Homeowners may be tempted to forget about energy saving now that one of the worst winters is history is about over and the fuel bills are getting smaller.

Actually, this is a good time for the handyman or woman to check for the cause of chilly rooms, the source of drafts or leaks near windows or doors. Taking care of these problems will be easier if the work is spaced out during the warm spring and summer days rather than conducting a crash program in the fall.

Two recent publications that do much to take the mystery out of energy-saving techniques are Consumer Reports' "Money-Saving Guide to Energy in the Home" (Doubleday & Co., $3.50, softbound) and "How to Beat the Energy Crisis and Still Live in Style" by Bill Baker (G.P. Putnam's Sons, $12.95).

The editors of Consumer Reports accurately point out that only the most unhandy person can't handle many energy-saving home improvements -- caulking, weather stripping and some types of insulation. But for the homeowner who might require professional help with more involved projects, such as installing a cooling or heating system, there's sound advice on how to choose a contractor, draw up a contract and avoid getting cheated.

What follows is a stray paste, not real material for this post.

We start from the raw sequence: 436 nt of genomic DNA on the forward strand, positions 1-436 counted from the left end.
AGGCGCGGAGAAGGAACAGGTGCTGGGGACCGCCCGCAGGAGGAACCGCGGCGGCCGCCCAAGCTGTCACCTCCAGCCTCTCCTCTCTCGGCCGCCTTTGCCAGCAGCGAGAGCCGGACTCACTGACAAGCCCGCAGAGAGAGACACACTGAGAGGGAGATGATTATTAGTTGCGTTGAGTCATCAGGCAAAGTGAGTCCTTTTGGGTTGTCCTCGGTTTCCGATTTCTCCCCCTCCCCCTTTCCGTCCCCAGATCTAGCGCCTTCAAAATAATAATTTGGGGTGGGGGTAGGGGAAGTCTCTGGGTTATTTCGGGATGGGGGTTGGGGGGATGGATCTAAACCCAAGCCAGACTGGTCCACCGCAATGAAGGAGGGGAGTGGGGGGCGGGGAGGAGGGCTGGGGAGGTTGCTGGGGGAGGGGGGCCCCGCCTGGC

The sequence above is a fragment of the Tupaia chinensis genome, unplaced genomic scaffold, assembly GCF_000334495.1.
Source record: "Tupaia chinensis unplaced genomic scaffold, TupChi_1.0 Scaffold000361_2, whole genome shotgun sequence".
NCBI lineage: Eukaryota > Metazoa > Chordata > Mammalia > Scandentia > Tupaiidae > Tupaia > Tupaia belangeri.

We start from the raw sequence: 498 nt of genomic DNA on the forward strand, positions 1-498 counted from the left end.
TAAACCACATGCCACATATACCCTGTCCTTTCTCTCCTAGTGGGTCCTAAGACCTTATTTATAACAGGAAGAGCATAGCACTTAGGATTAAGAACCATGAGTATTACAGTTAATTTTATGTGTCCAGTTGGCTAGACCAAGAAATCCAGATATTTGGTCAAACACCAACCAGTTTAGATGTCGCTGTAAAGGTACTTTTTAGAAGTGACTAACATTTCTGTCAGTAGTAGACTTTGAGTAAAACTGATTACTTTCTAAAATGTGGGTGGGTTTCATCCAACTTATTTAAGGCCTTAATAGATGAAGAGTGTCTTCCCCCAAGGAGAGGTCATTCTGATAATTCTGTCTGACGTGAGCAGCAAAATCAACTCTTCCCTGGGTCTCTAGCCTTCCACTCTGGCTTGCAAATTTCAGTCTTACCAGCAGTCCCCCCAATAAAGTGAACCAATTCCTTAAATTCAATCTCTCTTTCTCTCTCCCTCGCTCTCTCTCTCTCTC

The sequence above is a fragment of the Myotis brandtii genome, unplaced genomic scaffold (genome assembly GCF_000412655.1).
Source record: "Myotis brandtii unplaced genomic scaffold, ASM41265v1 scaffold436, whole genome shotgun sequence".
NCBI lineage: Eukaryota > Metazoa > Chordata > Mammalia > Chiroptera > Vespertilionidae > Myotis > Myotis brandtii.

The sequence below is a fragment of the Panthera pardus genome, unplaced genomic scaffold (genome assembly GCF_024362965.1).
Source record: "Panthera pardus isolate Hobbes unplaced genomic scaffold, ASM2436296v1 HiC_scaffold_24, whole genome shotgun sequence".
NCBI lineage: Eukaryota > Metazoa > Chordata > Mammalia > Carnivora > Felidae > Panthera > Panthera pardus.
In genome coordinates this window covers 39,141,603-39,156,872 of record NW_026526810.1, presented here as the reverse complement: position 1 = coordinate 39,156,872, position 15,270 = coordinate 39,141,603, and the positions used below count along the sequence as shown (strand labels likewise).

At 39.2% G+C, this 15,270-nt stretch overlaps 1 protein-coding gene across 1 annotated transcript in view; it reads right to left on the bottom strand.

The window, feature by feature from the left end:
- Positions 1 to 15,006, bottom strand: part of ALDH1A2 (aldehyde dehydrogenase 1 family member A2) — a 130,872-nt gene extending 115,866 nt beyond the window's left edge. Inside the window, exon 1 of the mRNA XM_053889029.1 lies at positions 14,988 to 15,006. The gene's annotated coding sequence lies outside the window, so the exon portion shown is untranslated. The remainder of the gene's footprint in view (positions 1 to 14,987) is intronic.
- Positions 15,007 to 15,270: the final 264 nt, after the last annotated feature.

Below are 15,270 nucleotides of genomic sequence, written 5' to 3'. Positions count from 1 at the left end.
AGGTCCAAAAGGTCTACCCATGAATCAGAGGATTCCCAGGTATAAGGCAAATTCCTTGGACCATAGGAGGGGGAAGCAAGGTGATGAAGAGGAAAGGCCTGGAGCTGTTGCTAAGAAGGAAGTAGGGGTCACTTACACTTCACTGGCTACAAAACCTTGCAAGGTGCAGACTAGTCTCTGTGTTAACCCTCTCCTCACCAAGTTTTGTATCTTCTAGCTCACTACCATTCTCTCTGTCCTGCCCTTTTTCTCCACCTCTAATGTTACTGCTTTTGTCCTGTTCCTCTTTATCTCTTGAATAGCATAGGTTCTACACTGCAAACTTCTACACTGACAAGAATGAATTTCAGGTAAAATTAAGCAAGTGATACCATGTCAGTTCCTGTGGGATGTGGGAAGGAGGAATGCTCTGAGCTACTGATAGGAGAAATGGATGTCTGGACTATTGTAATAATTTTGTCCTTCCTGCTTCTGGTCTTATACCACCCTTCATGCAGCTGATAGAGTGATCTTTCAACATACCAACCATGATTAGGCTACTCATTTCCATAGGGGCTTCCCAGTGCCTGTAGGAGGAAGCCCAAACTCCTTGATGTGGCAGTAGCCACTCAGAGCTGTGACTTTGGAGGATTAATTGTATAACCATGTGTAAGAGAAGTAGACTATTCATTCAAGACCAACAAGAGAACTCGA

(Home repairs rank second to automobiles as a source of consumer complaints, according to a federal government survey.)

The "Money-Saving Guide" takes the reader through the entire house detailing how the heating, cooling and hotwater systems work and how to get the most out of them. It discusses the pros and cons and rates the effectiveness of various energy-saving devices, such as furnace flue dampers and gas range igniters. Much attention is given to windows, caulking, weather stripping and insulation. Many persons may be confused when confronted with the many types of caulking compounds, insulation and weather strippings on the market and how to apply them.

Believe it or not, fears of an energy crisis are bringing back the woodburning furnace and cookstove.

And in at least one instance, a homeowner in Connecticut converted his oil furnace to a wood burner. This incident is related in Mary Twitchell "Wood Energy" (Garden Way Publishing, $7.95, softbound).

"Wood Energy" is one of the better books on heating with wood to reach the market since homeowners, particularly in the East, started getting hit with outrageous fuel bils for home heating.